The Keil and Delitzsch Commentary on the Old Testament says…

By mishaam…naatatiy, “I give from thence,” i.e., from the desert onwards, the thought is expressed, that on entering the Promised Land Israel would be put into immediate possession and enjoyment of its rich blessings. Manger has correctly explained mishaam (from thence) as meaning “as soon as it shall have left this desert,” or better still, “as soon as it shall have reached the border.”

Albert Barnes said…

He not only speaks to her heart, but he restores to her what He had taken from her. He promises not only to reverse His sentence, but that He would make the sorrow itself the source of the joy. He says, I will give her back her vineyards “thence,” i.e., from the wilderness itself; as elsewhere, He says, “The wilderness shall be a fruitful field” (Isaiah 32:15).

There is also a connection to the statement in the preceding verse where God said that He would “speak comfortably unto her” (Hosea 2:14). Once the word of God has been uttered and received by the wayward one, joy is restored!

II. This Hope Involves The Song Of Victory

(Hosea 2:15)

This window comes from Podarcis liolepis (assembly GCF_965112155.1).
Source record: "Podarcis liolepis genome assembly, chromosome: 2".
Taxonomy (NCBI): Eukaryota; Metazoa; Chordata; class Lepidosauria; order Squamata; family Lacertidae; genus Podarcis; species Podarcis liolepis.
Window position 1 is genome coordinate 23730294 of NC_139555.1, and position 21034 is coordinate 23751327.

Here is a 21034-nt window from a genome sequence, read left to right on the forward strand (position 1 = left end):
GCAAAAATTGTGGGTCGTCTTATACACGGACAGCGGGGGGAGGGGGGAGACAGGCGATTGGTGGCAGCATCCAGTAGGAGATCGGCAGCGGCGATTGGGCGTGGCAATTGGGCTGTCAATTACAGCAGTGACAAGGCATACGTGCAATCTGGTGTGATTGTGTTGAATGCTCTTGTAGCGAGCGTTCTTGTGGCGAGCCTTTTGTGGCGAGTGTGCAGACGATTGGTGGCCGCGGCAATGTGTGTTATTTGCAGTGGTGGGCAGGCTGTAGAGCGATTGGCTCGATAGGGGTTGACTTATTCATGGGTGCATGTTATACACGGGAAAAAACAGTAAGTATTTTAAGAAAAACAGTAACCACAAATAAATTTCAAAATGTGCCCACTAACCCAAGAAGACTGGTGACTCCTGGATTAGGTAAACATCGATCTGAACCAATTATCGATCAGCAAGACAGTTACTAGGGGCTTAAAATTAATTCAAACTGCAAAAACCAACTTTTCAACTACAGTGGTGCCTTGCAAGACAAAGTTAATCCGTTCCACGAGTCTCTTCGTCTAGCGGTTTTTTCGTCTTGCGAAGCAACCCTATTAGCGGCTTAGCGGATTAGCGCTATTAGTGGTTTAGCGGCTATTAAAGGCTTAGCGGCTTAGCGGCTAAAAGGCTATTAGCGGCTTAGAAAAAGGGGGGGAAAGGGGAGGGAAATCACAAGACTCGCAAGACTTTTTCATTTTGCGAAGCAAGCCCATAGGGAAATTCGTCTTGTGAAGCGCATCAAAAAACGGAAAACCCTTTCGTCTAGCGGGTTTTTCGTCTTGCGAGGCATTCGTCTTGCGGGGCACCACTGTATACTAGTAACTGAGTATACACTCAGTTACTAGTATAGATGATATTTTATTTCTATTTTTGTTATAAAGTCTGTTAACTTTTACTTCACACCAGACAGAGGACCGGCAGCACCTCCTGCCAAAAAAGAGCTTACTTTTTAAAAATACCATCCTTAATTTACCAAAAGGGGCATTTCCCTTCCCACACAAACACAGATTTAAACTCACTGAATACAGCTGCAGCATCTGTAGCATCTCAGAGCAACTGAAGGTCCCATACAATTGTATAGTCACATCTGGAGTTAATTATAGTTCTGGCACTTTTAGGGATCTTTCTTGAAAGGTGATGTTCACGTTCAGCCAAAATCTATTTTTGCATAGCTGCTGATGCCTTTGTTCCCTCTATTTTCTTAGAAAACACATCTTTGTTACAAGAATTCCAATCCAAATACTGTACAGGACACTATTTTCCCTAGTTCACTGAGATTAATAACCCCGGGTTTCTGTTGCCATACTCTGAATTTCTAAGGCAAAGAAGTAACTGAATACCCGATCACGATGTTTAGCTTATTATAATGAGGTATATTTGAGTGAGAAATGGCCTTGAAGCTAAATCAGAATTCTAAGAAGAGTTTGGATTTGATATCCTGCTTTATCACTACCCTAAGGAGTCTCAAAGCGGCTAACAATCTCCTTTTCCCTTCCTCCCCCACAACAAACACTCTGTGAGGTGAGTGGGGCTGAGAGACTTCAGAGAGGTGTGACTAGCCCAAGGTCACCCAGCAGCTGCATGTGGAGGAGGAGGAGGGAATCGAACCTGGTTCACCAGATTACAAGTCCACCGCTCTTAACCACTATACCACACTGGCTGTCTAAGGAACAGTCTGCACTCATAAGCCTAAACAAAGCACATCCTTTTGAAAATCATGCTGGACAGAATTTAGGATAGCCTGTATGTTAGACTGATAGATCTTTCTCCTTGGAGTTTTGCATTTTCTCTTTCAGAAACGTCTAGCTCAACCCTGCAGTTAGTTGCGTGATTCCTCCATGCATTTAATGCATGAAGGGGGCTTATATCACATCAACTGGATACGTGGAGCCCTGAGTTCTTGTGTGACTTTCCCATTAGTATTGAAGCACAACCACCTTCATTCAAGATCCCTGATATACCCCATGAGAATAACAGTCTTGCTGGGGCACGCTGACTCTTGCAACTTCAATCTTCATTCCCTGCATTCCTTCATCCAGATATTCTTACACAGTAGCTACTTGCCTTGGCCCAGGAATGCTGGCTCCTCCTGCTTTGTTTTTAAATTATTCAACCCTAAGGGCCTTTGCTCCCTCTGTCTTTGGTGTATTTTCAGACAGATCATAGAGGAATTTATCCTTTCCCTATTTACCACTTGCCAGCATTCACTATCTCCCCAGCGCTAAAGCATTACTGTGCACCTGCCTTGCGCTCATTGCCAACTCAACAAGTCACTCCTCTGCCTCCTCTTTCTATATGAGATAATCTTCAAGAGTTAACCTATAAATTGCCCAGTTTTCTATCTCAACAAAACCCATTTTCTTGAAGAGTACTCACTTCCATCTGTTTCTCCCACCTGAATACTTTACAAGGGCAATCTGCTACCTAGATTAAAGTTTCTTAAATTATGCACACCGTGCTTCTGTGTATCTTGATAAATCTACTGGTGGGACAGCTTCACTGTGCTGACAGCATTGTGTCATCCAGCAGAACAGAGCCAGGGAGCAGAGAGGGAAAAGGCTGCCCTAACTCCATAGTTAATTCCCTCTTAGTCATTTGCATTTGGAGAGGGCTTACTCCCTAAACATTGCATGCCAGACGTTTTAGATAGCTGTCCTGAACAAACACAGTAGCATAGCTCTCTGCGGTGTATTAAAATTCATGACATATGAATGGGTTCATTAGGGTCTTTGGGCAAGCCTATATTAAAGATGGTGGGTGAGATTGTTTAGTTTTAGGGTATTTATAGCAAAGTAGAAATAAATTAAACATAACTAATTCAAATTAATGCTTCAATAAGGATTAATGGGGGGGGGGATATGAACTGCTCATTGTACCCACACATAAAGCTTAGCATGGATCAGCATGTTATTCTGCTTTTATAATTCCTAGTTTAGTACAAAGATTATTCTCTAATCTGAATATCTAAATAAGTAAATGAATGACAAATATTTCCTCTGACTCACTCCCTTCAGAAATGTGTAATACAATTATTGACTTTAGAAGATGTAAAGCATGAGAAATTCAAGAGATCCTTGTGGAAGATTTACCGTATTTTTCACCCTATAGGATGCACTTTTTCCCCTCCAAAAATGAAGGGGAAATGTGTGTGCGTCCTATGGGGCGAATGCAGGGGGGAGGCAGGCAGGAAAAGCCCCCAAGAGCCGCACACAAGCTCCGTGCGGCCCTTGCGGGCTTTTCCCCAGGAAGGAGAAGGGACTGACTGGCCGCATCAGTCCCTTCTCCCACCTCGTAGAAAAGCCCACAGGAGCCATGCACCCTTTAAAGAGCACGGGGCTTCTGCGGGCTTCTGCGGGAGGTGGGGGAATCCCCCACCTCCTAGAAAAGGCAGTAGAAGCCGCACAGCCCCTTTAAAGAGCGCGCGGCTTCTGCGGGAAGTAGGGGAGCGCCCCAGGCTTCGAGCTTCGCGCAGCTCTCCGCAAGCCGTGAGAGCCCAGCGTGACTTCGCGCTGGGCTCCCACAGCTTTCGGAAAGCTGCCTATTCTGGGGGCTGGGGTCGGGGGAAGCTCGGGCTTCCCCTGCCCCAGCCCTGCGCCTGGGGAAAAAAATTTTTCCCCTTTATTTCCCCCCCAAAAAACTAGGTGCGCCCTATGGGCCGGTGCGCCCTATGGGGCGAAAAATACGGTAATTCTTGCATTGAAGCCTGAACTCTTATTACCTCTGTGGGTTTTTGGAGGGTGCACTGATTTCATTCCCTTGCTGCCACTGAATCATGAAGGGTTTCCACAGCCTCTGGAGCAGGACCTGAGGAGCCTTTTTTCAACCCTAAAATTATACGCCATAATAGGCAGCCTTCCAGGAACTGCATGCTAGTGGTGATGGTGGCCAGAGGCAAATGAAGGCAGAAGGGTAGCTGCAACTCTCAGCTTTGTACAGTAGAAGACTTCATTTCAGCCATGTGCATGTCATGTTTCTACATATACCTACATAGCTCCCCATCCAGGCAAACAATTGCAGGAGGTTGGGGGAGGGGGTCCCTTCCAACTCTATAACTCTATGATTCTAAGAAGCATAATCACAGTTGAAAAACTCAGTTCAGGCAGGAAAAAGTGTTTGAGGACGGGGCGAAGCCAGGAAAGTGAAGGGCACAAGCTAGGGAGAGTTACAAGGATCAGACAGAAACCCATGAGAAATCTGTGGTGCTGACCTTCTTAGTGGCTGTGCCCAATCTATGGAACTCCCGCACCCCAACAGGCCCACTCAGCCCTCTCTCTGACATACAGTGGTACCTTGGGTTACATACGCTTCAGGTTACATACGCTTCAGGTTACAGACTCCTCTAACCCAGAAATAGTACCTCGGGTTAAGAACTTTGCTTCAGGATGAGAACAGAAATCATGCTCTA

(Hosea 2:15) And I will give her her vineyards from thence, and the valley of Achor for a door of hope: and she shall sing there, as in the days of her youth, and as in the day when she came up out of the land of Egypt.

Barnes said…

The song is a responsive song, choir answering choir, each stirring up the other to praise, and praise echoing praise.

Fred Wood indicated that the phrase rendered “shall sing” is translated “she shall make answer” in other versions. He said…

The picture is that of people singing back and forth to each other. The new exodus will be a joyful affair. God’s erring people will be happy. The anguish of exile will be turned by God into the joy of forgiveness.

The Jamieson, Fausset, and Brown Commentary says of the word “there” in “she shall sing there” means…

There – in “the wilderness,” and “in the valley of trouble” (Achor), where God “spake comfortably” to her.

A. This Is The Song Of The Former, “By-Gone” Days